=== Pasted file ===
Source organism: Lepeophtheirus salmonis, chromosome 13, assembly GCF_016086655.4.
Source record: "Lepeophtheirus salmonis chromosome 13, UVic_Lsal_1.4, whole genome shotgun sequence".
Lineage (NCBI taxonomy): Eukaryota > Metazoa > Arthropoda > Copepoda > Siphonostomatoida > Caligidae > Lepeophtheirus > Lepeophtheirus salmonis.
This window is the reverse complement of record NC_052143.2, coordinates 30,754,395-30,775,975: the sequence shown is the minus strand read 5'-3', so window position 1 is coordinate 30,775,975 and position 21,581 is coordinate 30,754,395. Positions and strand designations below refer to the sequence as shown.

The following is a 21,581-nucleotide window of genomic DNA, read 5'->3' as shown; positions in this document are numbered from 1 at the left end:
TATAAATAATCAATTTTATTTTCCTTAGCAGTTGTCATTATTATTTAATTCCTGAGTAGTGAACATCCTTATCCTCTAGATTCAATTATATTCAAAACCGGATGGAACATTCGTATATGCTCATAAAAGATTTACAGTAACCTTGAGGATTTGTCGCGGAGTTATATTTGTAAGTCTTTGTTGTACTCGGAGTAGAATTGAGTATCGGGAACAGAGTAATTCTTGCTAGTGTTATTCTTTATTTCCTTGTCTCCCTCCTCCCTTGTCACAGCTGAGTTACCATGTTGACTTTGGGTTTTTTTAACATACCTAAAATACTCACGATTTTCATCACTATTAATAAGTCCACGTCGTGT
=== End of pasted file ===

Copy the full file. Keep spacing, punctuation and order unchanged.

Source organism: Lepeophtheirus salmonis, chromosome 13, assembly GCF_016086655.4.
Source record: "Lepeophtheirus salmonis chromosome 13, UVic_Lsal_1.4, whole genome shotgun sequence".
Lineage (NCBI taxonomy): Eukaryota > Metazoa > Arthropoda > Copepoda > Siphonostomatoida > Caligidae > Lepeophtheirus > Lepeophtheirus salmonis.
This window is the reverse complement of record NC_052143.2, coordinates 30,754,395-30,775,975: the sequence shown is the minus strand read 5'-3', so window position 1 is coordinate 30,775,975 and position 21,581 is coordinate 30,754,395. Positions and strand designations below refer to the sequence as shown.

The following is a 21,581-nucleotide window of genomic DNA, read 5'->3' as shown; positions in this document are numbered from 1 at the left end:
TATAAATAATCAATTTTATTTTCCTTAGCAGTTGTCATTATTATTTAATTCCTGAGTAGTGAACATCCTTATCCTCTAGATTCAATTATATTCAAAACCGGATGGAACATTCGTATATGCTCATAAAAGATTTACAGTAACCTTGAGGATTTGTCGCGGAGTTATATTTGTAAGTCTTTGTTGTACTCGGAGTAGAATTGAGTATCGGGAACAGAGTAATTCTTGCTAGTGTTATTCTTTATTTCCTTGTCTCCCTCCTCCCTTGTCACAGCTGAGTTACCATGTTGACTTTGGGTTTTTTTAACATACCTAAAATACTCACGATTTTCATCACTATTAATAAGTCCACGTCGTGT